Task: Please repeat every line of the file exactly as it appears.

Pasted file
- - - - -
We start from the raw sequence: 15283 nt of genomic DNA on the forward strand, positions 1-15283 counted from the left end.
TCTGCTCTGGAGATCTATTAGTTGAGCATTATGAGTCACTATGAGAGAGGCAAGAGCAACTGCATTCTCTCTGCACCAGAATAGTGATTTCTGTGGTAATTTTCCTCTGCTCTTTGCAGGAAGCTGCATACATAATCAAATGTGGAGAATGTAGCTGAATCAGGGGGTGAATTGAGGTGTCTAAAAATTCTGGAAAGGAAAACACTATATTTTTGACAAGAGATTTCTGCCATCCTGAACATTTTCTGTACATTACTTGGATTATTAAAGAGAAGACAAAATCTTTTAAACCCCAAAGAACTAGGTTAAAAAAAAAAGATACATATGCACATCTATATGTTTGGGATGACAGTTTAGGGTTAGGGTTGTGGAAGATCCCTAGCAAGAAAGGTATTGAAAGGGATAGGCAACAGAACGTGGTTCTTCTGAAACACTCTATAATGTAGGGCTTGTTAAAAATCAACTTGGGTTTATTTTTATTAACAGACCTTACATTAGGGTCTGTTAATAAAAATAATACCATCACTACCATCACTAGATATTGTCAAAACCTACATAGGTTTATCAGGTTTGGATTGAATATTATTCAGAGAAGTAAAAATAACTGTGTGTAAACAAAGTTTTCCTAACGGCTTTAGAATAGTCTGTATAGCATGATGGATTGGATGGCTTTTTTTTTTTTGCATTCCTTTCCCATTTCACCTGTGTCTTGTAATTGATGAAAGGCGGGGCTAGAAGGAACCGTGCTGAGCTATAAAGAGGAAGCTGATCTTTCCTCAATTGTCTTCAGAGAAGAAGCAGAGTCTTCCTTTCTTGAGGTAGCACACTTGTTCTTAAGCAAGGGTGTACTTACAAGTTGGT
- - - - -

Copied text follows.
We start from the raw sequence: 15283 nt of genomic DNA on the forward strand, positions 1-15283 counted from the left end.
TCTGCTCTGGAGATCTATTAGTTGAGCATTATGAGTCACTATGAGAGAGGCAAGAGCAACTGCATTCTCTCTGCACCAGAATAGTGATTTCTGTGGTAATTTTCCTCTGCTCTTTGCAGGAAGCTGCATACATAATCAAATGTGGAGAATGTAGCTGAATCAGGGGGTGAATTGAGGTGTCTAAAAATTCTGGAAAGGAAAACACTATATTTTTGACAAGAGATTTCTGCCATCCTGAACATTTTCTGTACATTACTTGGATTATTAAAGAGAAGACAAAATCTTTTAAACCCCAAAGAACTAGGTTAAAAAAAAAAGATACATATGCACATCTATATGTTTGGGATGACAGTTTAGGGTTAGGGTTGTGGAAGATCCCTAGCAAGAAAGGTATTGAAAGGGATAGGCAACAGAACGTGGTTCTTCTGAAACACTCTATAATGTAGGGCTTGTTAAAAATCAACTTGGGTTTATTTTTATTAACAGACCTTACATTAGGGTCTGTTAATAAAAATAATACCATCACTACCATCACTAGATATTGTCAAAACCTACATAGGTTTATCAGGTTTGGATTGAATATTATTCAGAGAAGTAAAAATAACTGTGTGTAAACAAAGTTTTCCTAACGGCTTTAGAATAGTCTGTATAGCATGATGGATTGGATGGCTTTTTTTTTTTTGCATTCCTTTCCCATTTCACCTGTGTCTTGTAATTGATGAAAGGCGGGGCTAGAAGGAACCGTGCTGAGCTATAAAGAGGAAGCTGATCTTTCCTCAATTGTCTTCAGAGAAGAAGCAGAGTCTTCCTTTCTTGAGGTAGCACACTTGTTCTTAAGCAAGGGTGTACTTACAAGTTGGT